The American Life
We’re not really formatted like other radio shows at all. Instead, we do these stories that are like movies for radio. There are people in dramatic situations. Things happen to them. There are funny moments and emotional moments and—hopefully—moments where the people in the story say interesting, surprising things about it all. It has to be surprising. It has to be fun.
We think of the show as journalism. One of the people who helped start the program, Paul Tough, says that what we’re doing is applying the tools of journalism to everyday lives, personal lives. Which is true. It’s also true that the journalism we do tends to use a lot of the techniques of fiction: scenes and characters and narrative threads.
Meanwhile, the fiction we have on the show functions like journalism: it’s fiction that describes what it’s like to be here, now, in the world. What we like are stories that are both funny and sad. Personal and sort of epic at the same time.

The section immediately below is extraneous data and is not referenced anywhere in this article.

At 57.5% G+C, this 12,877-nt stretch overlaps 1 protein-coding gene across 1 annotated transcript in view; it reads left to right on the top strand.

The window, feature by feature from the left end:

We sometimes think of our program as a documentary show for people who normally hate documentaries. A public radio show for people who don’t necessarily care for public radio.
This American Life started in 1995 in Chicago. It went national in early 1996 and in the years since, it’s won a lot of awards—the Peabody, the duPont-Columbia, the Murrow, and the Overseas Press Club, to name a few. Ira Glass, the host of the show, was named best radio host in the country by Time Magazine and received the highest individual honor in public broadcasting, the Edward R. Murrow Award. The American Journalism Review declared that the show is at “the vanguard of a journalistic revolution.”
For more info, visit the official The American Life website.